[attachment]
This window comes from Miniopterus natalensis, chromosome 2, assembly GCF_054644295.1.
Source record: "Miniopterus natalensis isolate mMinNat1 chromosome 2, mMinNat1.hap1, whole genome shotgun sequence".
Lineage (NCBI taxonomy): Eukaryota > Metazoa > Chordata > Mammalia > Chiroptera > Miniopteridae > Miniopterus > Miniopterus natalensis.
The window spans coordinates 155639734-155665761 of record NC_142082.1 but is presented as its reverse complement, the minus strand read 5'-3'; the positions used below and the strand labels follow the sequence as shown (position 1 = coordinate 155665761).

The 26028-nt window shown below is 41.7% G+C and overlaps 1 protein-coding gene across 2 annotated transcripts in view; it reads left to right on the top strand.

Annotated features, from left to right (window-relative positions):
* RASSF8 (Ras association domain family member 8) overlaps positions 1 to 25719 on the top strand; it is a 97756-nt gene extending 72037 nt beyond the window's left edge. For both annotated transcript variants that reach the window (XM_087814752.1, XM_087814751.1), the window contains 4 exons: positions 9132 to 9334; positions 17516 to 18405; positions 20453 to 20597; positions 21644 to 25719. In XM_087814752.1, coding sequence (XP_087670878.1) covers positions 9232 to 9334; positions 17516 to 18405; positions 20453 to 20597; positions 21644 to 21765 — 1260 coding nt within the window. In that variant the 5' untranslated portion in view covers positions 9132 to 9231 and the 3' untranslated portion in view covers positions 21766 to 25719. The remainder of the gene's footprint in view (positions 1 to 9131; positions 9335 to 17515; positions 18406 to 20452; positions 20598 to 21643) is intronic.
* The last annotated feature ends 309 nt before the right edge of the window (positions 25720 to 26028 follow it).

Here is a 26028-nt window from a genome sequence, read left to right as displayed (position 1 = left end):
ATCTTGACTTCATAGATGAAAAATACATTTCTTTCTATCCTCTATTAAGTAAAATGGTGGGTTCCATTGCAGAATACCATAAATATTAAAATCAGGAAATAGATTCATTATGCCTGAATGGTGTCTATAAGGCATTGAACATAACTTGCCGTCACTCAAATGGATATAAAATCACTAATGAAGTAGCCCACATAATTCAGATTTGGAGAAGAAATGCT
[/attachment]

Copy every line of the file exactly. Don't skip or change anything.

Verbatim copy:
This window comes from Miniopterus natalensis, chromosome 2, assembly GCF_054644295.1.
Source record: "Miniopterus natalensis isolate mMinNat1 chromosome 2, mMinNat1.hap1, whole genome shotgun sequence".
Lineage (NCBI taxonomy): Eukaryota > Metazoa > Chordata > Mammalia > Chiroptera > Miniopteridae > Miniopterus > Miniopterus natalensis.
The window spans coordinates 155639734-155665761 of record NC_142082.1 but is presented as its reverse complement, the minus strand read 5'-3'; the positions used below and the strand labels follow the sequence as shown (position 1 = coordinate 155665761).

The 26028-nt window shown below is 41.7% G+C and overlaps 1 protein-coding gene across 2 annotated transcripts in view; it reads left to right on the top strand.

Annotated features, from left to right (window-relative positions):
* RASSF8 (Ras association domain family member 8) overlaps positions 1 to 25719 on the top strand; it is a 97756-nt gene extending 72037 nt beyond the window's left edge. For both annotated transcript variants that reach the window (XM_087814752.1, XM_087814751.1), the window contains 4 exons: positions 9132 to 9334; positions 17516 to 18405; positions 20453 to 20597; positions 21644 to 25719. In XM_087814752.1, coding sequence (XP_087670878.1) covers positions 9232 to 9334; positions 17516 to 18405; positions 20453 to 20597; positions 21644 to 21765 — 1260 coding nt within the window. In that variant the 5' untranslated portion in view covers positions 9132 to 9231 and the 3' untranslated portion in view covers positions 21766 to 25719. The remainder of the gene's footprint in view (positions 1 to 9131; positions 9335 to 17515; positions 18406 to 20452; positions 20598 to 21643) is intronic.
* The last annotated feature ends 309 nt before the right edge of the window (positions 25720 to 26028 follow it).

Here is a 26028-nt window from a genome sequence, read left to right as displayed (position 1 = left end):
ATCTTGACTTCATAGATGAAAAATACATTTCTTTCTATCCTCTATTAAGTAAAATGGTGGGTTCCATTGCAGAATACCATAAATATTAAAATCAGGAAATAGATTCATTATGCCTGAATGGTGTCTATAAGGCATTGAACATAACTTGCCGTCACTCAAATGGATATAAAATCACTAATGAAGTAGCCCACATAATTCAGATTTGGAGAAGAAATGCT